Fla. Investigators: No 'Credible' Signs of Threat to Runaway Teen Convert

In a report released Monday, Florida investigators said they found no "credible" evidence that the father of a teen Christian-to-Muslim convert threatened to kill her.

"Our investigation has provided no clear evidence of criminal activity," stated the investigative report by the Florida Department of Law Enforcement.

Investigators said they found no evidence of any abuse, and also no indication that 17-year-old Rifqa Bary is in danger of being killed. The report – unsealed Monday evening by a judge in Orlando – called her fear "a subjective and speculative concern."

Rifqa, who is at the center of the contentious custody battle, ran away from her Ohio home in July reportedly out of fear that she would be killed by her Muslim father for converting to Christianity.

In a court filing, Rifqa claimed her father said, "If you have this Jesus in your heart, you are dead to me!" The teenager said her father added, "I will kill you!"

Following this and other alleged threats, the Sri Lanka native boarded a bus bound for Orlando, where she was taken in by the Rev. Blake Lorenz of Global Revolution Church. Rifqa had met the charismatic pastor through a Facebook prayer group.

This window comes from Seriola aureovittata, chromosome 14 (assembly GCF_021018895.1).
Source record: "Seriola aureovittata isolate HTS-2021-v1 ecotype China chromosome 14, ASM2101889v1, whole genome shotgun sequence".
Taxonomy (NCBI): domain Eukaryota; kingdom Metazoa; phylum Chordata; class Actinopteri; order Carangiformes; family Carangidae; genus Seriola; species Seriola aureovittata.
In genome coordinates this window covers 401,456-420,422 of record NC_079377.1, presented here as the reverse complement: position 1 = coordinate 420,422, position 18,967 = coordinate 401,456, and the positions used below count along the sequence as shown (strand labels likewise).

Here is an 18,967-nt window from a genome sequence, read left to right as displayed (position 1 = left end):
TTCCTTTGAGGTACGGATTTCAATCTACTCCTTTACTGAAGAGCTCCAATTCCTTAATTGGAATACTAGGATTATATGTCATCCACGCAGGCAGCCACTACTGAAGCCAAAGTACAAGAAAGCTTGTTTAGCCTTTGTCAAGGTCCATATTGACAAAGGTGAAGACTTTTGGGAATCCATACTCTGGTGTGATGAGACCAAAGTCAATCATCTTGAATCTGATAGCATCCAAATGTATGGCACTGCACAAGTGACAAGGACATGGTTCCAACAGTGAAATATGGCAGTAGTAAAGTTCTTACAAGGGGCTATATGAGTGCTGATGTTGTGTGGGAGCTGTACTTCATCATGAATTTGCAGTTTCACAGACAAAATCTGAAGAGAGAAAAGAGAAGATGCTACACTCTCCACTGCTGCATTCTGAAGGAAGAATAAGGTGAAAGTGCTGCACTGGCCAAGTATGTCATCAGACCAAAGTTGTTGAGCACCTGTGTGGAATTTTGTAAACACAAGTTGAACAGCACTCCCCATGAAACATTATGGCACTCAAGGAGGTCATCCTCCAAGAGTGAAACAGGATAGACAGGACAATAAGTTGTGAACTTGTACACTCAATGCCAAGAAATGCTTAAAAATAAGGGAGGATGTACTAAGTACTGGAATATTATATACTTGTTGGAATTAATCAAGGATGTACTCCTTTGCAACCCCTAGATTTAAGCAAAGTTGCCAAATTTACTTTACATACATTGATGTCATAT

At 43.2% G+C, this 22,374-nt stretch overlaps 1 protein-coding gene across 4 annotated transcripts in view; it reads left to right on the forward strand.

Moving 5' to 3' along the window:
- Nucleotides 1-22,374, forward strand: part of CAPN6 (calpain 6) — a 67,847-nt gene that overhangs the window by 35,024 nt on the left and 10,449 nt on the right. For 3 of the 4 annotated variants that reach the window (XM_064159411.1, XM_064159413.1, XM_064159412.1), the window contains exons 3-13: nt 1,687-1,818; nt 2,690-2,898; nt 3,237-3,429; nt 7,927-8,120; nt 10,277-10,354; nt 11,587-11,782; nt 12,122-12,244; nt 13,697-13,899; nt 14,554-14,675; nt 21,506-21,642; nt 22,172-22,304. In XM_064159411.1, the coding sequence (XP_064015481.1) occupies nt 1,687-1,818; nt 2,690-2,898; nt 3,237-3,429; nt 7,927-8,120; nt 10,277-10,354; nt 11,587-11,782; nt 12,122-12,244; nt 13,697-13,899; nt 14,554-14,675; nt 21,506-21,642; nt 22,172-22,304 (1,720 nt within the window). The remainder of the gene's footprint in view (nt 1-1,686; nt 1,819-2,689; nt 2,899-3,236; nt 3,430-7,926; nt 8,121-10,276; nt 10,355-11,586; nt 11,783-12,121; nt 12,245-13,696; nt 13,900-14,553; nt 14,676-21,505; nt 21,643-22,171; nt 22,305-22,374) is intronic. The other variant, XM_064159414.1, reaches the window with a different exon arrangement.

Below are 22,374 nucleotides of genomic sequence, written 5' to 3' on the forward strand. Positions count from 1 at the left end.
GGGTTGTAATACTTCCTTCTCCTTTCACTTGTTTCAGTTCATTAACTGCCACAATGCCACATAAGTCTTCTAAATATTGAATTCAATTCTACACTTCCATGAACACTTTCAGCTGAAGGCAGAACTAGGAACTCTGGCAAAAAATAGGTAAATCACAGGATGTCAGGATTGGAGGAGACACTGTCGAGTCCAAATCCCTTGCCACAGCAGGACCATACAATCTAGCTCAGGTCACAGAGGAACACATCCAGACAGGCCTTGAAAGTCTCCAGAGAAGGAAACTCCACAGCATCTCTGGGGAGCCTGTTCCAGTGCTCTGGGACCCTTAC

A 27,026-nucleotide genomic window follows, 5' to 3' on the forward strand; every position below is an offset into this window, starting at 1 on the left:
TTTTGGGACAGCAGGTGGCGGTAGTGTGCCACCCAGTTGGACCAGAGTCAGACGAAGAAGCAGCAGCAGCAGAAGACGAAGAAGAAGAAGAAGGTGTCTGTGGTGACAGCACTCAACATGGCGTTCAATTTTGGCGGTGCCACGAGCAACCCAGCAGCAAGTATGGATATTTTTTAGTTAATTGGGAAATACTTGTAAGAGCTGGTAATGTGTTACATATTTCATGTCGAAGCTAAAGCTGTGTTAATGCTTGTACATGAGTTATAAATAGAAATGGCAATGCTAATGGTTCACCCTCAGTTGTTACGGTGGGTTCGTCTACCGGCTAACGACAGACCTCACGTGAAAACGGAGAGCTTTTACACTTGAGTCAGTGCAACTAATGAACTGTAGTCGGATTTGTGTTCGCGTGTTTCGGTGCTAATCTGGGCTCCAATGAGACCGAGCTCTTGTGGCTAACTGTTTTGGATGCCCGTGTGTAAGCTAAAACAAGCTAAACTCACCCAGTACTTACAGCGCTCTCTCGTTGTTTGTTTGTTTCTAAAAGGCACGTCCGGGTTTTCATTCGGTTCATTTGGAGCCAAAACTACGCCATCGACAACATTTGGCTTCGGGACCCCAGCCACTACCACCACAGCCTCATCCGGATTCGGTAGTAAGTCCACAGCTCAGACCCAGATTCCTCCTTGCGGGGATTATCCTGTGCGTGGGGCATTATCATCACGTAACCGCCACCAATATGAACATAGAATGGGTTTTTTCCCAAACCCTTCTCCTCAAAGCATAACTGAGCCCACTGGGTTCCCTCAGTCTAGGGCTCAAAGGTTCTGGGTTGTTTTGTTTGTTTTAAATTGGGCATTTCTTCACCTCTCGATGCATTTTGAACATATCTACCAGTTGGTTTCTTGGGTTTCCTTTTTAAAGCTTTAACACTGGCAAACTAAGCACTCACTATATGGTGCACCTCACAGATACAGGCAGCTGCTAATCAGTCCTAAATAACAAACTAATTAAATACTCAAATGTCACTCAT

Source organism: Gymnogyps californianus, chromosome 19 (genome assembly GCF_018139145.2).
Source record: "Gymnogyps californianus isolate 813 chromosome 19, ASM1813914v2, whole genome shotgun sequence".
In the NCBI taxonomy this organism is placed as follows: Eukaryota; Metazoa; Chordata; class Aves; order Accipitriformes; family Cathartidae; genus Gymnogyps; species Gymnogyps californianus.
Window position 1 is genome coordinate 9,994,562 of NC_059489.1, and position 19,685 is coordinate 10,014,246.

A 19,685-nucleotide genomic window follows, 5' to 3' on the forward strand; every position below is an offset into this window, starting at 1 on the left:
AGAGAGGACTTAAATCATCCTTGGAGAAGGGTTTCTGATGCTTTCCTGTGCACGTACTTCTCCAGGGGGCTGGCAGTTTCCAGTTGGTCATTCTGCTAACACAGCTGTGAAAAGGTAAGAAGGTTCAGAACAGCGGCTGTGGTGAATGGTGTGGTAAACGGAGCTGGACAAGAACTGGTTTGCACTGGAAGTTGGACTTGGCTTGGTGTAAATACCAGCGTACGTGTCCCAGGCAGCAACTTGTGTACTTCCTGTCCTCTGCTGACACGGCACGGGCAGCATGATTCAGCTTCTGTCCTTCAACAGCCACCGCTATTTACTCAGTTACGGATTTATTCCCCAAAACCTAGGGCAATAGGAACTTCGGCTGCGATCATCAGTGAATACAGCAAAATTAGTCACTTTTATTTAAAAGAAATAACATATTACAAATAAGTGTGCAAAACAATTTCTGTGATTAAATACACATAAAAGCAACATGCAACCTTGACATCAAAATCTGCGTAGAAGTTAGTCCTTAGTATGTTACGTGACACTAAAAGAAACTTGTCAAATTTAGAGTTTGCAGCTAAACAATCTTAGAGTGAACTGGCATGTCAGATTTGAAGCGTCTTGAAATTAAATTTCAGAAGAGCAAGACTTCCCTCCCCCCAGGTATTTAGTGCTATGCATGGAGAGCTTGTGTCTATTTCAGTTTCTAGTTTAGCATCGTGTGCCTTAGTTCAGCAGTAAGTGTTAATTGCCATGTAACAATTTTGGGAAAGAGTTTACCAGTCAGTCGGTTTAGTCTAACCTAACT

Though Rifqa initially believed her parents would not look for her, they did and a custody battle has since ensued between the Bary family, who wants her to return to their Ohio home, and Rifqa, who wants to stay in Florida until she turns 18 next year.

Late last month, Rifqa's attorney filed court documents accusing the mosque her parents attend, Noor Islamic Cultural Center in the suburb of Columbus, Ohio, of having ties to militant extremists. Rifqa's attorney maintains that if the girl is returned to Ohio, even if her family doesn't harm her, she would be in danger from members of the mosque.

Rifqa's father, Mohamed Bary, however, has vehemently denied ever threatening to kill his daughter for converting to Christianity and accuses the Lorenzes of "brainwashing" his daughter into believing she was in danger of an honor killing.

The director of the Noor Center has also refuted all charges linking him or the mosque to terrorism. He says the Center has invited a variety of speakers including Christians, Jews and atheists.

Presently the two parties, by order of the judge, are in mediation with a pre-trial hearing date set for Sept. 29.

Regarding the recently released investigative report, Frank Gaffney, the president of the Center for Security Policy, said it not only falls short but also misses the most important part of the case - that Islamic law, or sharia, mandates death to apostates, or people who forsakes their religion.

"To be an apostate is a capital offense," the conservative think tank leader pointed out to the local St. Petersburg Times.

Gaffney called the report "misleading," "irresponsible" and "incomplete at best."